What is Stress Incontinence and How Can I Treat It?

There are four main types of urinary incontinence and these are; stress incontinence, urge incontinence, overflow incontinence and mixed incontinence.

Out of the above, stress incontinence is the most common form of urinary incontinence in women. In fact, an estimated 15 million adult women in the U.S are affected by it.

But what exactly does it mean, and how can you treat it? In this blog post, we will be covering everything you need to know about stress incontinence - so you can get your life back.

What is Stress Incontinence?

Stress Urinary Incontinence (SUI) is the term used to describe involuntary urine leakage that occurs when coughing, sneezing, laughing, jumping, heavy lifting, or any other movement that puts pressure or stress on the bladder.

You may feel like you have little to no control of your bladder, especially when it's full. Many people who deal with SUI report feelings of anxiety around where the closest bathroom is - especially when out and about doing day-to-day things such as grocery shopping or getting stuck in traffic.

This doesn’t have to be the case - learn more about INNOVO and the reasons why some women leak.

Stress Incontinence Symptoms

Leaks can differ from a few drops to a complete loss of control over your bladder - where your bladder is fully emptied.

If your leaks tend to happen when you are:

  • Laughing
  • Sneezing
  • Coughing
  • Jumping
  • Exercising
  • Doing heavy lifting
  • Engaging in sexual intercourse

    Then this could be a case of stress urinary incontinence.

    Every person's SUI is different. You may not have symptoms every time you engage in an activity that in the past has caused you to leak. Similarly, the same activities that are problematic for you may not necessarily cause leaking for someone else who suffers from SUI.

    What Causes Stress Incontinence?

    The most common causes of stress incontinence are pregnancy, childbirth, menopause and high impact exercise.

    Pregnancy

    Hormonal changes and the weight of a developing baby can put extra strain on the bladder during pregnancy. You may notice pelvic floor weakness as early as 12 weeks into your pregnancy and find yourself wanting to go to the bathroom frequently.

    Childbirth

    The stress of delivering a child, whether natural or via caesarean section, can weaken the pelvic floor muscles, leaving the bladder's neck unsupported, which can ultimately lead to urine leaks. (This is especially true in the case of forceps-assisted deliveries).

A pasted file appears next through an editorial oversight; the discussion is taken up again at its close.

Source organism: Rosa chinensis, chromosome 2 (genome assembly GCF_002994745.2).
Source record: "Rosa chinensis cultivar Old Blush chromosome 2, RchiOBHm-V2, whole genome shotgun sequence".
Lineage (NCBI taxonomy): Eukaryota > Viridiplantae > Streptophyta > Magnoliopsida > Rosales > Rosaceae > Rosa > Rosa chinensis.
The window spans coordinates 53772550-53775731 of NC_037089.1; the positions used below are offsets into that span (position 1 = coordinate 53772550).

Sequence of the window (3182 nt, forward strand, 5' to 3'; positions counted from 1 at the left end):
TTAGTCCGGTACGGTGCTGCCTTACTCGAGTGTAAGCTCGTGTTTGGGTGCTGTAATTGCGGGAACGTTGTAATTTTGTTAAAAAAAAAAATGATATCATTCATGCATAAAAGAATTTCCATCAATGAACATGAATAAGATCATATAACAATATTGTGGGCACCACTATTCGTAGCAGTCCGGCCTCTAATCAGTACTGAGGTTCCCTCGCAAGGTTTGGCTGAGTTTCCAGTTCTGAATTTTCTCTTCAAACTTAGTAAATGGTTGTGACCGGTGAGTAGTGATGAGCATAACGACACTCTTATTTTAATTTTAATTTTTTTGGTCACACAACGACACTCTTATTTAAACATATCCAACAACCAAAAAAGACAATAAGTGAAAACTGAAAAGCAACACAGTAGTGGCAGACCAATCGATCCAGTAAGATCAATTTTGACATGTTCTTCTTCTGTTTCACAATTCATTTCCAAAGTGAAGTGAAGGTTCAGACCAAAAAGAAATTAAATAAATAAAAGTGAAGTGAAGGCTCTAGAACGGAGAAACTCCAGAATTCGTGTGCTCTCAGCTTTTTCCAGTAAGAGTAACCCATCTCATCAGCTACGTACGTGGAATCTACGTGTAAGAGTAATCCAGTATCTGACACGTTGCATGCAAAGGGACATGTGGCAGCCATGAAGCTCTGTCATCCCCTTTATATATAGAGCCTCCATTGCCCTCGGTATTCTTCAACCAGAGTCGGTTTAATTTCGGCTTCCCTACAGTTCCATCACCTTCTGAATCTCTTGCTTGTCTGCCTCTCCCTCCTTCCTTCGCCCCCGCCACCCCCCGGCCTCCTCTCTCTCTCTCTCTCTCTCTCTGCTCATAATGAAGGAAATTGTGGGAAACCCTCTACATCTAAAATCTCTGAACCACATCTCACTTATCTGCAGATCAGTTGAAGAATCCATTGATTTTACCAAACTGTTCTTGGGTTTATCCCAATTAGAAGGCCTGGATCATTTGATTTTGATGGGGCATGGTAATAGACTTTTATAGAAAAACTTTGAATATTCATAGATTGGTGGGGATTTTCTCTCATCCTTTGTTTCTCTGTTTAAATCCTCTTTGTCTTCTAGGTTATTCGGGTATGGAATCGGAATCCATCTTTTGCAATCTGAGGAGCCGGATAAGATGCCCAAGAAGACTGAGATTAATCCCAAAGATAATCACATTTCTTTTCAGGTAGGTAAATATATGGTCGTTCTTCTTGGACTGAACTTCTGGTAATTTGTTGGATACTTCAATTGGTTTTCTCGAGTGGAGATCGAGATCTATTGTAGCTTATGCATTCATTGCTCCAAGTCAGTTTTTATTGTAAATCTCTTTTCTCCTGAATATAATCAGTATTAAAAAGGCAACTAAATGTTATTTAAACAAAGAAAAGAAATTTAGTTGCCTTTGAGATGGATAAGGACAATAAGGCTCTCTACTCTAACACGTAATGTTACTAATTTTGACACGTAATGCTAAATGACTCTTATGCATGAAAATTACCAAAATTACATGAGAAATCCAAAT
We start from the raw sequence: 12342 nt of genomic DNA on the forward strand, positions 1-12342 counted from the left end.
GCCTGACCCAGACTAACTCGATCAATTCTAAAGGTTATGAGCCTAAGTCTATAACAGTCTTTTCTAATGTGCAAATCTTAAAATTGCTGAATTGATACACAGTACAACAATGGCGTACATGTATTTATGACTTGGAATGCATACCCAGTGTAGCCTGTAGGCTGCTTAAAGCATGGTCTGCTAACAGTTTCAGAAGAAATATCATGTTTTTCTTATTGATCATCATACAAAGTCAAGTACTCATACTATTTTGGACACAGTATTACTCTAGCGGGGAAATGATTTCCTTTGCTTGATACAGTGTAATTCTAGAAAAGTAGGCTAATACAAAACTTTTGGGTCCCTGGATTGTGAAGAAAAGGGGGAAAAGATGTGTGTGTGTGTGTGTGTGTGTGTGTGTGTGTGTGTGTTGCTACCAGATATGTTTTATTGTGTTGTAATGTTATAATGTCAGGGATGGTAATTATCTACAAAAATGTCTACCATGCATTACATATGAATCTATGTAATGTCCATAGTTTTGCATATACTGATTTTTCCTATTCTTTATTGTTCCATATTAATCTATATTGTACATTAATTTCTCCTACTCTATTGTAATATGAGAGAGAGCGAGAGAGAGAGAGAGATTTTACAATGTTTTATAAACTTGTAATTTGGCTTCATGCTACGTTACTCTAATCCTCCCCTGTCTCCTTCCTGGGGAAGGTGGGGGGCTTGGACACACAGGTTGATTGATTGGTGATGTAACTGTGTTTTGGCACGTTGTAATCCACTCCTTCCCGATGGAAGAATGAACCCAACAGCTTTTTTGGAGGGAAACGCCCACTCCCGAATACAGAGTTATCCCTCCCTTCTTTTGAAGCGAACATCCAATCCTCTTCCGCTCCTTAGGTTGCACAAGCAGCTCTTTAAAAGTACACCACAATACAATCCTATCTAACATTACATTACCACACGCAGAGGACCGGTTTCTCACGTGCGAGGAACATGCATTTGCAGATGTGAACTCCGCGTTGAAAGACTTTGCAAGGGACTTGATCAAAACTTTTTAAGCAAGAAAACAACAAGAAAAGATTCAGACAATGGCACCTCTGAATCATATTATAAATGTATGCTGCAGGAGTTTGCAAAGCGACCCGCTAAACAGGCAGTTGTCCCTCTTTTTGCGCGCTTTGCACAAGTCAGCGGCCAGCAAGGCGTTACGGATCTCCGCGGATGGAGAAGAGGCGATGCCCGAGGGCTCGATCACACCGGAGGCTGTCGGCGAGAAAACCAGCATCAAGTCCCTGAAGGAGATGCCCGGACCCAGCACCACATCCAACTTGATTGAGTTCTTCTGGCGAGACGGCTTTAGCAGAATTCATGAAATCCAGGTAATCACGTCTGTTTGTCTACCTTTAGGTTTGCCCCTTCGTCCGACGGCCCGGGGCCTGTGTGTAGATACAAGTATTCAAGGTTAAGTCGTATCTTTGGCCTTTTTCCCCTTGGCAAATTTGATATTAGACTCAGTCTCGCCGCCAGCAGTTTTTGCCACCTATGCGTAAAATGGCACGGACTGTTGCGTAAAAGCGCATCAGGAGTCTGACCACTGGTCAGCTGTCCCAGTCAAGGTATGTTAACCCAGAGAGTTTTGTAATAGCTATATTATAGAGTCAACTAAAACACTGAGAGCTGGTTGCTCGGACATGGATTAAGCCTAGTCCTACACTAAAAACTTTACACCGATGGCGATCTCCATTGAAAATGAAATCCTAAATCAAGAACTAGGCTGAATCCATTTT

Menopause

    Menopause and urinary incontinence are frequently linked. Changes in hormone levels, such as dips in estrogen, can cause the pelvic floor muscles to lose tone and strength, resulting in a loss of bladder control.

    High Impact Exercise

    High-intensity activity, such as running, gymnastics, horseback riding, and HIIT training, can cause the connective tissue that supports the bladder to deteriorate as a result of continual and repetitive pressure.

    How to Improve Stress Incontinence

    Kegel exercises, or pelvic floor exercises as they are otherwise known, can help to re-educate and strengthen the pelvic floor muscles, restoring bladder control. However, Kegel exercises are notoriously tricky to master, and you might find these difficult if your pelvic floor muscles are especially weak. IN fact, 50% of women are unable to do a Kegel correctly.

    INNOVO offers a refreshing alternative to manual pelvic floor exercises. The all-in-one treatment is an easy, at-home solution that’s safe and clinically-proven to treat stress urinary incontinence.

    Get 180 perfect Kegels delivered right to your pelvic floor muscles with every session - simply pop on the shorts, get comfy and let INNOVO do the rest.

    Find out more on how INNOVO works.

     

    Approved by Dr Ruth Maher, PT, PhD, DPT

    After running a private practice in Atlanta for a few years, Dr Ruth Maher decided to open her own practice back home in Ireland and pursue my PhD at University College Dublin (UCD). She specialized in pelvic floor dysfunction while studying and working in the US and had many friends and co-workers who had stress urinary incontinence - but they said nothing about the condition. This was one of the reasons that inspired me to pursue my PhD and explore alternative solutions to effectively facilitate pelvic floor contractions that enhanced coordination and strength of the pelvic floor muscles thus addressing the root cause of urinary leakage.

        

    Updated on Apr-26-22